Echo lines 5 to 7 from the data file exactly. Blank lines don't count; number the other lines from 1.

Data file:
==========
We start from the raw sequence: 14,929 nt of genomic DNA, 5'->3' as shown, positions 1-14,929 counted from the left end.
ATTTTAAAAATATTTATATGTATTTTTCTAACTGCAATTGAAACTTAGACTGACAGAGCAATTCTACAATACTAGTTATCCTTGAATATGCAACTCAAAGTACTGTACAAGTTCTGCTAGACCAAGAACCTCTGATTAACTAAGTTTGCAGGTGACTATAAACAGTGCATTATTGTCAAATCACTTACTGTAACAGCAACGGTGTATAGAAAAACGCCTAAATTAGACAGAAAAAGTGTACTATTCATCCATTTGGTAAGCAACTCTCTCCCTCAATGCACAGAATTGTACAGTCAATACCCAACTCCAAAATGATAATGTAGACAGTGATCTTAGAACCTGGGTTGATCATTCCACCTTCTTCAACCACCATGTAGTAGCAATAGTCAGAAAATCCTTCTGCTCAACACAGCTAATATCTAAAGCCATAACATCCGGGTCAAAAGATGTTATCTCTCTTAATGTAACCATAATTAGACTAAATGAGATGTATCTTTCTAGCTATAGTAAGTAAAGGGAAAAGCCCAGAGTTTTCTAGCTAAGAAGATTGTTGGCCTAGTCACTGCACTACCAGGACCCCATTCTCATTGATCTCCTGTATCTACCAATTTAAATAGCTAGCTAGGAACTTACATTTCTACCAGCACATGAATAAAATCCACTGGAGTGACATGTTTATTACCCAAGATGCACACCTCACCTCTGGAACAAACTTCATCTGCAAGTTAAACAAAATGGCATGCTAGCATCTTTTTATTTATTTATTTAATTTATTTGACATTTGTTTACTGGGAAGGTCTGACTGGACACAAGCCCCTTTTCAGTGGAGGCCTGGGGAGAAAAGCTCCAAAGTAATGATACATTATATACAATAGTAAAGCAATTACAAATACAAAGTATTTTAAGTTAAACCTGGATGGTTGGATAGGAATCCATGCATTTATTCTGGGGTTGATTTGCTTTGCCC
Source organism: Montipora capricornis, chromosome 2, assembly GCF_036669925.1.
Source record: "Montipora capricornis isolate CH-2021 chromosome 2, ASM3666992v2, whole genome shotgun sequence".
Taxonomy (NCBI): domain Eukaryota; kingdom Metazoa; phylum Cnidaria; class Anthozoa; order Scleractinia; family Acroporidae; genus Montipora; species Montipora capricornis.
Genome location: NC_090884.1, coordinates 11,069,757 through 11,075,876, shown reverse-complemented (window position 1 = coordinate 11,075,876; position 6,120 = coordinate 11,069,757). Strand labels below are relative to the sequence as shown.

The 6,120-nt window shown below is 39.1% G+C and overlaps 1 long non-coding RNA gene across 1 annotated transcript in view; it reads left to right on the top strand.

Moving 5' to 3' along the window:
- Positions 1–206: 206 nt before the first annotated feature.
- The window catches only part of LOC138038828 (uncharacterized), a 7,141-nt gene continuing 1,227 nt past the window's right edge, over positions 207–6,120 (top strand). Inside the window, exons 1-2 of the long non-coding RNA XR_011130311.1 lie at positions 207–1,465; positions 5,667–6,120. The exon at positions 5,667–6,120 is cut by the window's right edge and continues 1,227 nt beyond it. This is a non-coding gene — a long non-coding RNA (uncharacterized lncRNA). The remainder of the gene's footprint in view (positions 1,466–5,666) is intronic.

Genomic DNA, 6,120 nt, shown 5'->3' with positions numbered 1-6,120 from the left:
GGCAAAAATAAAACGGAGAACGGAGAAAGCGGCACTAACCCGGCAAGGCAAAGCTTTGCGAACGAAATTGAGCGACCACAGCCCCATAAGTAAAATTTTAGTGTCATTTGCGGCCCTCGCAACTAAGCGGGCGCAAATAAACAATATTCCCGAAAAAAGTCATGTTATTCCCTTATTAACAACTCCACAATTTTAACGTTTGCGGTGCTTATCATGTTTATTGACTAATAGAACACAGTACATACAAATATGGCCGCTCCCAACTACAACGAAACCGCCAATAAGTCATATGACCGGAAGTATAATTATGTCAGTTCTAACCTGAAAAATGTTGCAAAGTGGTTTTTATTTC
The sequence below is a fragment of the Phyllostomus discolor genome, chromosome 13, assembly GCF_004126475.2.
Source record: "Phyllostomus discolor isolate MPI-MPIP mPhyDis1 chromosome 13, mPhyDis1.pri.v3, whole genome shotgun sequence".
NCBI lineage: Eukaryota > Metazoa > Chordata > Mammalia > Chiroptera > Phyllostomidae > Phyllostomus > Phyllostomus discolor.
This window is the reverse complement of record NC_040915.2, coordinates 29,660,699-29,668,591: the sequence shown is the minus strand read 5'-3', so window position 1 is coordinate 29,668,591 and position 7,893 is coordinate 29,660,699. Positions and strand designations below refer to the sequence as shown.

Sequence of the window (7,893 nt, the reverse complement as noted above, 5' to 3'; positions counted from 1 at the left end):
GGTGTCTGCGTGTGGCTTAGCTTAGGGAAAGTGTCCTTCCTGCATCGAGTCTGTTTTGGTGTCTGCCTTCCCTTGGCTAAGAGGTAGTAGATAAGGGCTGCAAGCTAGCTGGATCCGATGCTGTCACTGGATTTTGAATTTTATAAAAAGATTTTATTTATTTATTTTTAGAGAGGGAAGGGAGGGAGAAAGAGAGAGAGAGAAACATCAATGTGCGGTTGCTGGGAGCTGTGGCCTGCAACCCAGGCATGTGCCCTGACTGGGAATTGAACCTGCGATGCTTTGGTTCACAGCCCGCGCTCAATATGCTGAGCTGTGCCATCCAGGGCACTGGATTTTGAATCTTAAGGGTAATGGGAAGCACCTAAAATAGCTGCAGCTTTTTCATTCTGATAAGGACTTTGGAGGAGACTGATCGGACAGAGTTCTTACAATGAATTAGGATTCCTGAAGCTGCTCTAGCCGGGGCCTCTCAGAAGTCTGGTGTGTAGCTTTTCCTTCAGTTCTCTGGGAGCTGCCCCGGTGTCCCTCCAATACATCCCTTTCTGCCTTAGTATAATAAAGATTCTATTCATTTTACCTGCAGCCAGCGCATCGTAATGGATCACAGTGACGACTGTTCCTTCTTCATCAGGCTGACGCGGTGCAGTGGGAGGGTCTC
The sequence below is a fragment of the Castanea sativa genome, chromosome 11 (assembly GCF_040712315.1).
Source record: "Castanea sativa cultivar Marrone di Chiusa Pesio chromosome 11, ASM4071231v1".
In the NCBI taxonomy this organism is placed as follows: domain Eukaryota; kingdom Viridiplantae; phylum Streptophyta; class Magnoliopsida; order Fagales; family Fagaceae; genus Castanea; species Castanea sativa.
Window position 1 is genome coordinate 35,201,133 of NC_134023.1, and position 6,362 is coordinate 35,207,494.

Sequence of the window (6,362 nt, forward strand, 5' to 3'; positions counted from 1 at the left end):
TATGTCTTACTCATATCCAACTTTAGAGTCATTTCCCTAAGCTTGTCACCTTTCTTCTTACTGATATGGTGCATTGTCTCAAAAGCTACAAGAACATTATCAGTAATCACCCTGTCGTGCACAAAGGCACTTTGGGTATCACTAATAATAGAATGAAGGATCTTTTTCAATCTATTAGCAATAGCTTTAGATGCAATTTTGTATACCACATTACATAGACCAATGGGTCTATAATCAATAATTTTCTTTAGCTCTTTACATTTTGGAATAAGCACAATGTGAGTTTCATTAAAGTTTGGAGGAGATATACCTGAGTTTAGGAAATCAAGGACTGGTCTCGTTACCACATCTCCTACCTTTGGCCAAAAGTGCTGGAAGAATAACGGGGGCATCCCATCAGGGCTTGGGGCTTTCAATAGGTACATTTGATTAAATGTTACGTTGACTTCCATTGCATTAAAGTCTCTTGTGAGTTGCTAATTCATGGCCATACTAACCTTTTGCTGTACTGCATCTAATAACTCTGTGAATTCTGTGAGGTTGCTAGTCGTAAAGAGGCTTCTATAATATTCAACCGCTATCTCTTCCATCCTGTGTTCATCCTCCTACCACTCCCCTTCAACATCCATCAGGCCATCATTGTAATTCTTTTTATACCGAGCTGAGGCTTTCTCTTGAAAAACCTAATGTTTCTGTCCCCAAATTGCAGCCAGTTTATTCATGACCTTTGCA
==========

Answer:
Taxonomy (NCBI): domain Eukaryota; kingdom Metazoa; phylum Cnidaria; class Anthozoa; order Scleractinia; family Acroporidae; genus Montipora; species Montipora capricornis.
Genome location: NC_090884.1, coordinates 11,069,757 through 11,075,876, shown reverse-complemented (window position 1 = coordinate 11,075,876; position 6,120 = coordinate 11,069,757). Strand labels below are relative to the sequence as shown.

The 6,120-nt window shown below is 39.1% G+C and overlaps 1 long non-coding RNA gene across 1 annotated transcript in view; it reads left to right on the top strand.